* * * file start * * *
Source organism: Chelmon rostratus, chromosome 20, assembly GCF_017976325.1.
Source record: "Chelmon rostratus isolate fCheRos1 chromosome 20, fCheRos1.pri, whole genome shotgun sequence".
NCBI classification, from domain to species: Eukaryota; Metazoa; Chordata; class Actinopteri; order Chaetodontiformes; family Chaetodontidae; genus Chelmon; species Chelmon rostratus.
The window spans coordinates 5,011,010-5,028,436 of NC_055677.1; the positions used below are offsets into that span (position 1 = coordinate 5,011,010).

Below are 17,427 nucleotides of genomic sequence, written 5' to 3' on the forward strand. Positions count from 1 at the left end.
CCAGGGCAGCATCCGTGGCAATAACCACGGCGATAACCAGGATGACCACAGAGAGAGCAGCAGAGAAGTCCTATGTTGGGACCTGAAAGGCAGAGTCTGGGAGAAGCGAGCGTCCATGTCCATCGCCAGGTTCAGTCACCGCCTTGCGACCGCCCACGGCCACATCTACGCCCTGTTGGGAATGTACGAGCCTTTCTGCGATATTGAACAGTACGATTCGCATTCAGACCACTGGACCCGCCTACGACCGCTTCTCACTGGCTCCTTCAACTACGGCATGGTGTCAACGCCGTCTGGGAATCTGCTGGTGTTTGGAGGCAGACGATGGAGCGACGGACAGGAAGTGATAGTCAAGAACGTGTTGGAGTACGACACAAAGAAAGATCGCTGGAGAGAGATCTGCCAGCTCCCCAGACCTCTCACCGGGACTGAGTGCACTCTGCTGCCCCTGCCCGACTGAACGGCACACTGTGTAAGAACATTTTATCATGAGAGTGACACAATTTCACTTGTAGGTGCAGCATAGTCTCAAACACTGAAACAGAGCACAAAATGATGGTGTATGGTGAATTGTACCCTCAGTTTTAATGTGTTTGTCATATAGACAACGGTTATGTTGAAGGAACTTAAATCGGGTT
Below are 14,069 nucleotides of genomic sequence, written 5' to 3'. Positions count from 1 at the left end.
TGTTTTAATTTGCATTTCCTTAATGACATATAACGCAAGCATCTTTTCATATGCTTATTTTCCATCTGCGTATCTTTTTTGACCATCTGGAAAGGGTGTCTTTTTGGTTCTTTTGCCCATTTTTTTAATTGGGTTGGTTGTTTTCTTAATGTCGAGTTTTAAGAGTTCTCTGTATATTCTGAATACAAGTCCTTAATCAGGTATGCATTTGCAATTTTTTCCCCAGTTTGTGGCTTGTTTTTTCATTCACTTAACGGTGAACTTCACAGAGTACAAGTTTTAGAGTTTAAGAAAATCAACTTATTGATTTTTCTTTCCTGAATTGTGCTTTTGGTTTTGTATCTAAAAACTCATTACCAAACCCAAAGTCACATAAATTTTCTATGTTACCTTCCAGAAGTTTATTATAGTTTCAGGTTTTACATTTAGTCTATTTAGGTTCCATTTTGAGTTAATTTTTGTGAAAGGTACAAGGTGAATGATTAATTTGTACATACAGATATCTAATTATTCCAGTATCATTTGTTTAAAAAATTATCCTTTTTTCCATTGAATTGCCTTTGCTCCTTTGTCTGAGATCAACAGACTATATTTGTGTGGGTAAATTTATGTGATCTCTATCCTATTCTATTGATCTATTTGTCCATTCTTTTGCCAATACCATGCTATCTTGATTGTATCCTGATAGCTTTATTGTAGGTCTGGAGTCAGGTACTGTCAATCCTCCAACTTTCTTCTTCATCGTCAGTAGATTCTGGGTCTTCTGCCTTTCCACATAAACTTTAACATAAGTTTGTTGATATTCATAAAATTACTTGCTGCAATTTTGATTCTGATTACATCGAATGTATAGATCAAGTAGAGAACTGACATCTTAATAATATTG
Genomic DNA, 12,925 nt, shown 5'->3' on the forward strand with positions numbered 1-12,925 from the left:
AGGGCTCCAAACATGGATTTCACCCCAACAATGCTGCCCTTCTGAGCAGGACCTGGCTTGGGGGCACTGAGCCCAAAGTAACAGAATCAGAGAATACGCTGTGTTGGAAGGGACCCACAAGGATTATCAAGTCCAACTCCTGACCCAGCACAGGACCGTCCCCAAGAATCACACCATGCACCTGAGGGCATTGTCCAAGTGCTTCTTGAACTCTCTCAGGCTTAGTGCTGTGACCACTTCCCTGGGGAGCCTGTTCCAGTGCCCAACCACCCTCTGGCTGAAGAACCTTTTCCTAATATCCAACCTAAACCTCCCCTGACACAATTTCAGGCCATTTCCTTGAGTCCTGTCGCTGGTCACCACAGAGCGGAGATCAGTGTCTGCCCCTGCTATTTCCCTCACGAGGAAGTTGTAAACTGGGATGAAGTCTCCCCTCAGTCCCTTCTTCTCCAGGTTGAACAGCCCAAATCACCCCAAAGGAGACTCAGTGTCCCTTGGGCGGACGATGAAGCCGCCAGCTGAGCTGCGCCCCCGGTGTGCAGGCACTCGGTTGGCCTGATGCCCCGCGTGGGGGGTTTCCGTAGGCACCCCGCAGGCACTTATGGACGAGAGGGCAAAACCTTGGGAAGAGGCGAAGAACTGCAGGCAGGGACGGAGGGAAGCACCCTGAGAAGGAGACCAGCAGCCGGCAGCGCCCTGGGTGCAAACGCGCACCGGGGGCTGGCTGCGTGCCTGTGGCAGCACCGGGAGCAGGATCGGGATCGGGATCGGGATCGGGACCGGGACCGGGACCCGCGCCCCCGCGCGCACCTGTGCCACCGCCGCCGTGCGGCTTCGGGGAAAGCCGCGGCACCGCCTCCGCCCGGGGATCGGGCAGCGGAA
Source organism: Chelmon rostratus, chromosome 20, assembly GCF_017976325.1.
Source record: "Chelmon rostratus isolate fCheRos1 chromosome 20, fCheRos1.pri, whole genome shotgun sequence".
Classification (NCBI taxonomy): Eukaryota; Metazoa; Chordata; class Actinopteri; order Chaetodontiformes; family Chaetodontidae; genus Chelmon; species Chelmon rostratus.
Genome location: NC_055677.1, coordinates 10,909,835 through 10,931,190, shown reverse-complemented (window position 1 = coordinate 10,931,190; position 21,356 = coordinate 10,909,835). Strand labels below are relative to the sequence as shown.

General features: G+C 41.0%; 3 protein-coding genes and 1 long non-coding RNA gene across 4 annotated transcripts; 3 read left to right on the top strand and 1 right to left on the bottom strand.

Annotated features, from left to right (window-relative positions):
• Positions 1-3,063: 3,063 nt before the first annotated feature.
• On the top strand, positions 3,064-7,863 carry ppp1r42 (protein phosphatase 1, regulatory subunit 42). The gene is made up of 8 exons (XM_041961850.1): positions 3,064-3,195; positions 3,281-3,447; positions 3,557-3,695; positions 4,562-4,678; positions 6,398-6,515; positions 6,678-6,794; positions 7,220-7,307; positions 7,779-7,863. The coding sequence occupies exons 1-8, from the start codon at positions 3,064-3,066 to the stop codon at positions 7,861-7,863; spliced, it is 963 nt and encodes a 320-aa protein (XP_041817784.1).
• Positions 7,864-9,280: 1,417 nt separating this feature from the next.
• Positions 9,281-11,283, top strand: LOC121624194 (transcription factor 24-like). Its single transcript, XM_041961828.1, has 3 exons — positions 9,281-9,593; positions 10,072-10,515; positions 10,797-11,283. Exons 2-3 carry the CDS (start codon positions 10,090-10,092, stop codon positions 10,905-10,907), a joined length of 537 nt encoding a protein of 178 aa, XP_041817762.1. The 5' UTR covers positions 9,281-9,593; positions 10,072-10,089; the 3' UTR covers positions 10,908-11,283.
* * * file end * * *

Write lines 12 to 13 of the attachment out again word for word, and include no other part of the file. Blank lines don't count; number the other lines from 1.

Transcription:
Source record: "Chelmon rostratus isolate fCheRos1 chromosome 20, fCheRos1.pri, whole genome shotgun sequence".
Classification (NCBI taxonomy): Eukaryota; Metazoa; Chordata; class Actinopteri; order Chaetodontiformes; family Chaetodontidae; genus Chelmon; species Chelmon rostratus.